Perhaps people voted for him as a matter of wish-fulfillment. Everyone wants to skip the boring parts, the hard work. Who needs that crap? Everyone has said that in high school now and then, or said it all the time, and everyone is in some way obsessed with what others think of them. This guy skipped the boring parts and was always right about everything. It would be cool to be like that. America should have a president like that. America wanted to be like him, but Fisher also noted the cost of that:

Trump’s approach goes beyond the chief executive manner of Reagan or the younger Bush. “We’ve had presidents who have reveled in their lack of erudition,” said Allan Lichtman, a political historian at American University, citing Warren Harding and Lyndon Johnson as leaders who scoffed at academics and other experts. “But Trump is really something of an outlier with this idea that knowing things is almost a distraction. He doesn’t have a historical anchor, so you see his gut changing on issues from moment to moment.”

That just happened in that New York Times interview:

President-elect Donald J. Trump on Tuesday tempered some of his most extreme campaign promises, dropping his vow to jail Hillary Clinton, expressing doubt about the value of torturing terrorism suspects and pledging to have an open mind about climate change.

Those were three of many reversals in that interview – his gut was changing on issues from moment to moment, and will continue to change. He’s not grounded, as they say, perhaps because he doesn’t read and then think about what he’s read. He’s better than that. He’s above all that, but now that has serious implications:

President-elect Donald Trump has received two classified intelligence briefings since his surprise election victory earlier this month, a frequency that is notably lower – at least so far – than that of his predecessors, current and former U.S. officials said.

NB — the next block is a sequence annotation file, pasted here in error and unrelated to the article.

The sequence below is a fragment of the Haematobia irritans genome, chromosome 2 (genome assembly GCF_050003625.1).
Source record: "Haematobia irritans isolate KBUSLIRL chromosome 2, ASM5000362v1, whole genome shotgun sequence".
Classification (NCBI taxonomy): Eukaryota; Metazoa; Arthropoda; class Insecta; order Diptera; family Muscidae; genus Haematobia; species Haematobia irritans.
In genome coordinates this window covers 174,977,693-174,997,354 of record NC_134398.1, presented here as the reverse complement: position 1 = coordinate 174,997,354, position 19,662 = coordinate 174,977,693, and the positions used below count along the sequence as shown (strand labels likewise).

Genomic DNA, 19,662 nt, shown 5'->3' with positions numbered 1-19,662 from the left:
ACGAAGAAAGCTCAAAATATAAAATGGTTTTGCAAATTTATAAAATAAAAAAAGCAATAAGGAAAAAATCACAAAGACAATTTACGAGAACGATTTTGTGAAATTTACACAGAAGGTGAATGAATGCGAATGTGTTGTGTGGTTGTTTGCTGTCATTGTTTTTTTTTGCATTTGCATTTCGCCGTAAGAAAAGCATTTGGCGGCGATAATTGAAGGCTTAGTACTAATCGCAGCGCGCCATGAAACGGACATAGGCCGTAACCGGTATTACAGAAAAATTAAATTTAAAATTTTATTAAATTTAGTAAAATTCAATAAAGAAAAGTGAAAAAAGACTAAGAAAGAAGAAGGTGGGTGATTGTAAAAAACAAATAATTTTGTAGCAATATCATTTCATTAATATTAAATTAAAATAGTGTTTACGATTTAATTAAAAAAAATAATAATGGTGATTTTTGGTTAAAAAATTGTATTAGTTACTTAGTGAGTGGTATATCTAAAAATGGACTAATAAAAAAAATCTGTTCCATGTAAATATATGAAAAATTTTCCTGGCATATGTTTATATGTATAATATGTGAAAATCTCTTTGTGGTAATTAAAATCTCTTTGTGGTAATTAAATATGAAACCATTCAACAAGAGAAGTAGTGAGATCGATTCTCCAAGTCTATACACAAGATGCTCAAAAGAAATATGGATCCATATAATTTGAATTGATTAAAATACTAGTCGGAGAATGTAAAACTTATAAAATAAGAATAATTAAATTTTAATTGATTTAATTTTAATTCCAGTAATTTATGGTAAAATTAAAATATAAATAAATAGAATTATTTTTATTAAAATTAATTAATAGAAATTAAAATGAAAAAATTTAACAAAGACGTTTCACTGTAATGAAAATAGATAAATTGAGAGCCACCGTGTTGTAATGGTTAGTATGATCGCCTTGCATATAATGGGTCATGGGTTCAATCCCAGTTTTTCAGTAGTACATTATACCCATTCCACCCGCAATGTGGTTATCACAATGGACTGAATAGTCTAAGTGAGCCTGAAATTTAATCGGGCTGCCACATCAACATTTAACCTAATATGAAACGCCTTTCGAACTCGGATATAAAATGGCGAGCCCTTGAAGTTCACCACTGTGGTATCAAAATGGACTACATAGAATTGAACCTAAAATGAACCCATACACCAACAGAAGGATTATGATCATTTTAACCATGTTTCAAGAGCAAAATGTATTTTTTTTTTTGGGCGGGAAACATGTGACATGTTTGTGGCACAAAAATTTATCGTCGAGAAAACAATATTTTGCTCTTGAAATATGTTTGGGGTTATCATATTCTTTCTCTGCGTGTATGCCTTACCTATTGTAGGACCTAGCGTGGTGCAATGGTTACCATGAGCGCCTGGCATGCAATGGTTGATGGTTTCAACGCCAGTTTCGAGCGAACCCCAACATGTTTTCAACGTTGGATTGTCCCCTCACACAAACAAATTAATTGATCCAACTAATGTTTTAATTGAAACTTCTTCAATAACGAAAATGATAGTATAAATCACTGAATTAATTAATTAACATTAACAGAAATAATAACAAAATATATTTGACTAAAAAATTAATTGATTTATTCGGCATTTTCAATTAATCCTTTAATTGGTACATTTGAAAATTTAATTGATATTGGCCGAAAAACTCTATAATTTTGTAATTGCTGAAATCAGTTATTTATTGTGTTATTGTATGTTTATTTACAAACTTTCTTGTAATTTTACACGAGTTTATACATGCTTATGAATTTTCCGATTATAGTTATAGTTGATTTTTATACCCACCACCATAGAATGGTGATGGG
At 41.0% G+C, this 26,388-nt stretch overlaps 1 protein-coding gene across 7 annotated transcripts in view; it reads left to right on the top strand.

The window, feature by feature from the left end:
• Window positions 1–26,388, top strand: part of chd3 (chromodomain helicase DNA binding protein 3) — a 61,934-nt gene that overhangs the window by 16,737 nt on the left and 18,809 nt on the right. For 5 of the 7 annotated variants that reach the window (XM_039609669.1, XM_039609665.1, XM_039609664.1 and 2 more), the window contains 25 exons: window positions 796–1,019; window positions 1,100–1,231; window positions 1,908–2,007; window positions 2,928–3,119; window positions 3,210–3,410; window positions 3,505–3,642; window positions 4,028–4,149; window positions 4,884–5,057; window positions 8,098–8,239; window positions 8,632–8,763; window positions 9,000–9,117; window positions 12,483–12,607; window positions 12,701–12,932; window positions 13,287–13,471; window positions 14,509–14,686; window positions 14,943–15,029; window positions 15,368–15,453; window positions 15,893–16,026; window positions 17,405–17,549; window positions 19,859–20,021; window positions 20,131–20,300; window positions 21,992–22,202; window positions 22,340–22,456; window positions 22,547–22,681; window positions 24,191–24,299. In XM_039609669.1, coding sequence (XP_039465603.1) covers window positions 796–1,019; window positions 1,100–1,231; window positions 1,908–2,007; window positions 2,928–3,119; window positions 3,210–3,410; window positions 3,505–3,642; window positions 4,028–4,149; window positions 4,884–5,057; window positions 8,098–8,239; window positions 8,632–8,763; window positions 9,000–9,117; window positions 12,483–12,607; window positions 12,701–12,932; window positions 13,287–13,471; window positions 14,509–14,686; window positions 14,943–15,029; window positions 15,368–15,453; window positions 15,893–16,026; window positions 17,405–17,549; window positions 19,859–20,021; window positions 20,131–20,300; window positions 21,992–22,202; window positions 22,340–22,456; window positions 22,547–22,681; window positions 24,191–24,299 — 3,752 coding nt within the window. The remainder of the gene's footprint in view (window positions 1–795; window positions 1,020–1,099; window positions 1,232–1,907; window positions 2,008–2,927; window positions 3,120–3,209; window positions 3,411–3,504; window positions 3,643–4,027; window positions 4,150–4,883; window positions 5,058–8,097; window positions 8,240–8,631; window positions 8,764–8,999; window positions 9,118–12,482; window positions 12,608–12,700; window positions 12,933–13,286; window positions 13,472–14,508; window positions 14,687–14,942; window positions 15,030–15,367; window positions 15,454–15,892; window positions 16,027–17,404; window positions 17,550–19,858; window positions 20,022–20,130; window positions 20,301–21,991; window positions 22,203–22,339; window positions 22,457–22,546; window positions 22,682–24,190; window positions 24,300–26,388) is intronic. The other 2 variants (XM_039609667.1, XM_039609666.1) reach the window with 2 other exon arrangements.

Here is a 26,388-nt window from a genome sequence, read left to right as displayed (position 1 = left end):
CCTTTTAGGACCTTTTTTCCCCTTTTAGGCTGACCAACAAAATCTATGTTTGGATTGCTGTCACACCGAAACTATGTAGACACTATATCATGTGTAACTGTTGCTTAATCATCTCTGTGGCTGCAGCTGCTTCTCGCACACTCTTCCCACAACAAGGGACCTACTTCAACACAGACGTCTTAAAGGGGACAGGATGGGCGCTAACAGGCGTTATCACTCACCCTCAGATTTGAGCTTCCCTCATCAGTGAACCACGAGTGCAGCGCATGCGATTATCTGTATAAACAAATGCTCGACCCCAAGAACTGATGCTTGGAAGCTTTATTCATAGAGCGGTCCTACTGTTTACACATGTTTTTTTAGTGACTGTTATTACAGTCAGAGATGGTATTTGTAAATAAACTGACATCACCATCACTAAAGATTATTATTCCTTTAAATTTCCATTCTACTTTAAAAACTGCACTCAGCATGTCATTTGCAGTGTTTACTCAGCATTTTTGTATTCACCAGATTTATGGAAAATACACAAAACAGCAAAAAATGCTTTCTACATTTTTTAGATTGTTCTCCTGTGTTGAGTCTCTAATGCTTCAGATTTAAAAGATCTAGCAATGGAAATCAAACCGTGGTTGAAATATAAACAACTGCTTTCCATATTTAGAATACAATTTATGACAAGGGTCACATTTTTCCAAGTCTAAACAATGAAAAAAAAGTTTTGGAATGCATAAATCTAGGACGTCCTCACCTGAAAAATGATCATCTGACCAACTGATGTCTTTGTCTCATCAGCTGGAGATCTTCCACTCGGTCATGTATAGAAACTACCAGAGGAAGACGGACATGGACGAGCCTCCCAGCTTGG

A team of intelligence analysts has been prepared to deliver daily briefings on global developments and security threats to Trump in the two weeks since he won. Vice President-elect Mike Pence, by contrast, has set aside time for intelligence briefings almost every day since the election, officials said.

Donald Trump has no time for that boring stuff, and there are two ways to look at this:

Officials involved in the Trump transition team cautioned against assigning any significance to the briefing schedule that the president-elect has set so far, noting that he has been immersed in the work of forming his administration, and has made filling key national security posts his top priority.

But others have interpreted Trump’s limited engagement with his briefing team as an additional sign of indifference from a president-elect who has no meaningful experience on national security issues and was dismissive of U.S. intelligence agencies’ capabilities and findings during the campaign.

That dismissive indifference might be a problem:

A senior U.S. official who receives the same briefing delivered to President Obama each day said that devoting time to such sessions would help Trump get up to speed on world events.

“Trump has a lot of catching up to do,” the official said.

That’s okay, because he talks to people:

Rep. Devin Nunes (R-Calif.), the chairman of the House Intelligence Committee and a senior member of Trump’s transition team, dismissed the issue, saying that Trump has devoted significant attention to security matters even while meeting with world leaders and assembling his administration.

What does he talk to them about when he doesn’t know what’s really going on? It seems he wings it. He trusts his gut, not this:

The President’s Daily Brief, as the classified document is known, is designed to provide a summary of key security developments and insights from all 16 U.S. intelligence agencies, as well as an update on covert programs being run overseas by the CIA. It is typically delivered each morning by intelligence analysts selected because of their experience and expertise for the prestigious job.